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book of enoch

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posted on Aug, 5 2009 @ 09:22 PM
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Aside from all of the genital comparisons being made about people's personal knowledge of the Bible, I think that the answer to the question posed in the OP is quite simple.

To include the book is to show a darker side of early and/or pre-christian history that could possibly dissuade people from following in the footsteps of a man who was on the war-path against Rome.

This is the problem with Religion in general. Peace by the sword is a foolish notion. Always has been and always will be.




posted on Aug, 5 2009 @ 09:51 PM
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reply to post by pause4thought
 


The subject matter of the Book of Enoch is directly attributed to a male descendant of Adam himself...the stature of this character could be considered second only to Jesus himself...if that were even necessary. In this book the foundation of the law is outlined and without it many other concepts in the Bible wouldn't be teachable.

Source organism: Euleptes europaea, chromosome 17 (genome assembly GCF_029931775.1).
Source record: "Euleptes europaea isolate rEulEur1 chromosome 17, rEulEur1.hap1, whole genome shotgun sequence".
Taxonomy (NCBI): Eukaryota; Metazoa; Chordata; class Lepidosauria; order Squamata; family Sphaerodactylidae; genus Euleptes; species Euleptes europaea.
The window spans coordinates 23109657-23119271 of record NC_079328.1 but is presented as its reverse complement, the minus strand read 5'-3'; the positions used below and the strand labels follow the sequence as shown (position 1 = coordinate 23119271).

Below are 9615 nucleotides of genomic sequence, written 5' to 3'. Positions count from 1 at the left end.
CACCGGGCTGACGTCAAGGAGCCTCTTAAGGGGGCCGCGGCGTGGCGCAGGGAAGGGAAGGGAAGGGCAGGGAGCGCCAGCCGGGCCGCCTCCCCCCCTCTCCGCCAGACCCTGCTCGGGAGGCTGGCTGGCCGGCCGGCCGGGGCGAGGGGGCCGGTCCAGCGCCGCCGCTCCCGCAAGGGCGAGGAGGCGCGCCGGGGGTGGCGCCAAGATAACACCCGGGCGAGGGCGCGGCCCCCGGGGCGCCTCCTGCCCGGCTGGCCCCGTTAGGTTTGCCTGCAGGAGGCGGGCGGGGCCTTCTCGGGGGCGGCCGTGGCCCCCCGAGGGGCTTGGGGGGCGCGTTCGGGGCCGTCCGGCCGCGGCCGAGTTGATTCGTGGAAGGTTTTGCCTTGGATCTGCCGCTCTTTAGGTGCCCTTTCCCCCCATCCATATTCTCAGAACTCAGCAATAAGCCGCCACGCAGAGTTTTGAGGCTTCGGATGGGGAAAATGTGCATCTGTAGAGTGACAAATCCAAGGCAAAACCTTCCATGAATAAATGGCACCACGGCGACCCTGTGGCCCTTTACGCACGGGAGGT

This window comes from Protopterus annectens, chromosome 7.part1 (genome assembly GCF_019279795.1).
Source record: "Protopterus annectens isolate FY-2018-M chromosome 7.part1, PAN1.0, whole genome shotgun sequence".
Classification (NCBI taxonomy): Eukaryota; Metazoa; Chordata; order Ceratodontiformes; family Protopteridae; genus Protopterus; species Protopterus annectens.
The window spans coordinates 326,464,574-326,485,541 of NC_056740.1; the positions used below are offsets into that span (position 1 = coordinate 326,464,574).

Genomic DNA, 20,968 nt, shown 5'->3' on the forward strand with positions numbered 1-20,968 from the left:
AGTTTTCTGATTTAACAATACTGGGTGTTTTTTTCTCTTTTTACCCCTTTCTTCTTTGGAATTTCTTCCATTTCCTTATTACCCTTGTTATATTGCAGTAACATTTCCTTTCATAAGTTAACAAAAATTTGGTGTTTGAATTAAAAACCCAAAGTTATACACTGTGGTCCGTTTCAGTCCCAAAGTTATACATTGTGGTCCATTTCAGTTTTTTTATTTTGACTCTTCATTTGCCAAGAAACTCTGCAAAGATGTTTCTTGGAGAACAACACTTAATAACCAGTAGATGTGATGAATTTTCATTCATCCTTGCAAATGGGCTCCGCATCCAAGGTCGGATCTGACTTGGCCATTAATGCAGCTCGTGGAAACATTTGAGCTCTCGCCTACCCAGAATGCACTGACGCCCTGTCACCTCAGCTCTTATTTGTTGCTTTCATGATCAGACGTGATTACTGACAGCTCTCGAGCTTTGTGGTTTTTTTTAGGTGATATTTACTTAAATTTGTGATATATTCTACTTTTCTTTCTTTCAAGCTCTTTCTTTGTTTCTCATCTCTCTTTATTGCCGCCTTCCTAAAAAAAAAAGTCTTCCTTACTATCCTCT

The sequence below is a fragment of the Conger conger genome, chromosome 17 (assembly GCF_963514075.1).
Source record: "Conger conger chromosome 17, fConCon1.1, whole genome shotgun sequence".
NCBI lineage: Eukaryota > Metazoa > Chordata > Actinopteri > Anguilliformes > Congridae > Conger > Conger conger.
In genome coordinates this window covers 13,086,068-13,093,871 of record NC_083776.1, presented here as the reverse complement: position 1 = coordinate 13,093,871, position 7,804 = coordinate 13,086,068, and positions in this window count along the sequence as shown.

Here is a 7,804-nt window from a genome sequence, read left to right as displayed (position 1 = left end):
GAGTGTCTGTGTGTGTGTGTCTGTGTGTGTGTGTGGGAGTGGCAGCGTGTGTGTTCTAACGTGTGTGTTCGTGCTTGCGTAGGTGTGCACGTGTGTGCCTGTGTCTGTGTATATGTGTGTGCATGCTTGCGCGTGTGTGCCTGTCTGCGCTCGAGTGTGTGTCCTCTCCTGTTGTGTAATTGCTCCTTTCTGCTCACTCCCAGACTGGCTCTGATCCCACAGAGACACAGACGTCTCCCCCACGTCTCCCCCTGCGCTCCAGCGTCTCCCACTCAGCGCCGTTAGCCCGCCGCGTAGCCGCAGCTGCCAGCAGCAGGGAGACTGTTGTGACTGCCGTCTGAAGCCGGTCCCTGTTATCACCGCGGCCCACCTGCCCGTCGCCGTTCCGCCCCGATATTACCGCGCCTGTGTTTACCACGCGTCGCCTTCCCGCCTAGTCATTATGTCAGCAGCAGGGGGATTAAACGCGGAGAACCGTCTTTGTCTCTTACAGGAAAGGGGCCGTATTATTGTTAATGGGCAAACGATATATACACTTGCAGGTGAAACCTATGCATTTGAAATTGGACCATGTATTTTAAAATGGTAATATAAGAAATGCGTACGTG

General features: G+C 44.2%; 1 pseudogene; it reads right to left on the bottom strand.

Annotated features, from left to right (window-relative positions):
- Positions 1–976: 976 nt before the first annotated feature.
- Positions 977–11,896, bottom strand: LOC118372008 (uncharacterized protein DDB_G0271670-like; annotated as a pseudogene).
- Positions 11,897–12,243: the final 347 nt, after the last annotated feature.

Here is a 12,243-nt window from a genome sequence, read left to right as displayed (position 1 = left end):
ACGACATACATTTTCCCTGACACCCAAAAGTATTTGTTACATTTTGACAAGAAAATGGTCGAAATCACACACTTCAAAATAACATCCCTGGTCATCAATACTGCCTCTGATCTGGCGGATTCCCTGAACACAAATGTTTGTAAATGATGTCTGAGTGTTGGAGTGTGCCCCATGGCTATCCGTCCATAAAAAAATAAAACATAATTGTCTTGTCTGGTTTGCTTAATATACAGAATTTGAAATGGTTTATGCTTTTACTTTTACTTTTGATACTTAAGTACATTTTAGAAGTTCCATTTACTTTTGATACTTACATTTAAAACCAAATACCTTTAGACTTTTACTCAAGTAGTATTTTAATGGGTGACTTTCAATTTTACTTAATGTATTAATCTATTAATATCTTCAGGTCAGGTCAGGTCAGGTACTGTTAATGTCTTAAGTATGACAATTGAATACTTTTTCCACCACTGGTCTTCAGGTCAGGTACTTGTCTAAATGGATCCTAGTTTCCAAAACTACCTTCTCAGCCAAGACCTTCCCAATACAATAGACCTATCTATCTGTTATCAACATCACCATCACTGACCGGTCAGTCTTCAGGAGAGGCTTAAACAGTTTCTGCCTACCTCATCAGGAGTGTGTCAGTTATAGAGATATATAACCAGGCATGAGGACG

The decision to leave it out was a political one; made to support the monopoly on spiritual authority the Priests estimated that they possessed.

These Priests knew then and know now that religion is the path to death and God informed Adam and Eve in Genesis to not eat the fruit from the Tree of Knowledge of Good and Evil, which is one and the same as religion and the knowledge communicated from the Rebels to the daughters of men.

A less confrontational suggestion I could make would be that the reason the Book of Enoch wasn't included as a separate book in the Bible is becuase the gist of it was already explained in the Genesis chapter "the fall of man", for the Book also seems to be nothing more than eloboration on this section of Genesis.

Buy I still think a better reason is that they wanted to keep and expand the power they had and that is why it was left out.



posted on Aug, 5 2009 @ 09:58 PM
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reply to post by IDK88
 


How can the knowledge of good and evil (moral consciousness) be tantamount to disaster?

The only other option you present is a society of dog-eat-dog psychopaths.
In which case, the moral man will embrace his disobedience to this so called God.

As they say... Does not compute.

Knowledge of Good and Evil does not amount to religiousity...necessarily.


[edit on 5-8-2009 by JayinAR]



posted on Aug, 5 2009 @ 10:02 PM
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I think that the "Of Good and Evil" part is a romantic term lumped in after the fact.

God is telling people not to pursue KNOWLEDGE in general. For then, through time, they will learn to be like us.
One who can descend can also ascend.

They don't want us travelling through the cosmos like they can.

Someone up there must be mighty upset right now.



posted on Aug, 6 2009 @ 03:28 AM
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reply to post by JayinAR